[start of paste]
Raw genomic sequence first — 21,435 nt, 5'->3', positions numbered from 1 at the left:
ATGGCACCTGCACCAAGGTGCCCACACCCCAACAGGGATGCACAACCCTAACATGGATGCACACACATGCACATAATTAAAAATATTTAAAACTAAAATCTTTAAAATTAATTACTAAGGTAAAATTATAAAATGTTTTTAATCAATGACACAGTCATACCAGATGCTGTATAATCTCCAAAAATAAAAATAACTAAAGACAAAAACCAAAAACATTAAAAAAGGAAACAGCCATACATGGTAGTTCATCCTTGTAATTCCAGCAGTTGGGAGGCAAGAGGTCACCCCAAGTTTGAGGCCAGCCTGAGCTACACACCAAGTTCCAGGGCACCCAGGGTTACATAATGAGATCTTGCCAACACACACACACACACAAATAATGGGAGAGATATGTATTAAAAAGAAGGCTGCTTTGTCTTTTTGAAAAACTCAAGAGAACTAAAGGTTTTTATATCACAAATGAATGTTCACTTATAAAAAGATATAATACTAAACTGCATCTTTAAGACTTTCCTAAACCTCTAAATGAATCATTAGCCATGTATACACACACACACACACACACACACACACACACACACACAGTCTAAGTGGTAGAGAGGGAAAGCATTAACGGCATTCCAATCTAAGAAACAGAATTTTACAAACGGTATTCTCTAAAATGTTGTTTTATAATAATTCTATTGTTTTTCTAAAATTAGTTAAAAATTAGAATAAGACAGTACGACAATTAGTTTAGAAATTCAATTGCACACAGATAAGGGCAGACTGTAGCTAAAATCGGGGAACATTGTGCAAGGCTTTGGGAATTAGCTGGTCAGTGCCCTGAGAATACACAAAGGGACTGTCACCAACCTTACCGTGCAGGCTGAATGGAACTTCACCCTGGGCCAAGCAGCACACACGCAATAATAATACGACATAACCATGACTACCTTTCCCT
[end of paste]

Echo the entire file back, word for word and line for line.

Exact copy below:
Raw genomic sequence first — 21,435 nt, 5'->3', positions numbered from 1 at the left:
ATGGCACCTGCACCAAGGTGCCCACACCCCAACAGGGATGCACAACCCTAACATGGATGCACACACATGCACATAATTAAAAATATTTAAAACTAAAATCTTTAAAATTAATTACTAAGGTAAAATTATAAAATGTTTTTAATCAATGACACAGTCATACCAGATGCTGTATAATCTCCAAAAATAAAAATAACTAAAGACAAAAACCAAAAACATTAAAAAAGGAAACAGCCATACATGGTAGTTCATCCTTGTAATTCCAGCAGTTGGGAGGCAAGAGGTCACCCCAAGTTTGAGGCCAGCCTGAGCTACACACCAAGTTCCAGGGCACCCAGGGTTACATAATGAGATCTTGCCAACACACACACACACACAAATAATGGGAGAGATATGTATTAAAAAGAAGGCTGCTTTGTCTTTTTGAAAAACTCAAGAGAACTAAAGGTTTTTATATCACAAATGAATGTTCACTTATAAAAAGATATAATACTAAACTGCATCTTTAAGACTTTCCTAAACCTCTAAATGAATCATTAGCCATGTATACACACACACACACACACACACACACACACACACACACAGTCTAAGTGGTAGAGAGGGAAAGCATTAACGGCATTCCAATCTAAGAAACAGAATTTTACAAACGGTATTCTCTAAAATGTTGTTTTATAATAATTCTATTGTTTTTCTAAAATTAGTTAAAAATTAGAATAAGACAGTACGACAATTAGTTTAGAAATTCAATTGCACACAGATAAGGGCAGACTGTAGCTAAAATCGGGGAACATTGTGCAAGGCTTTGGGAATTAGCTGGTCAGTGCCCTGAGAATACACAAAGGGACTGTCACCAACCTTACCGTGCAGGCTGAATGGAACTTCACCCTGGGCCAAGCAGCACACACGCAATAATAATACGACATAACCATGACTACCTTTCCCT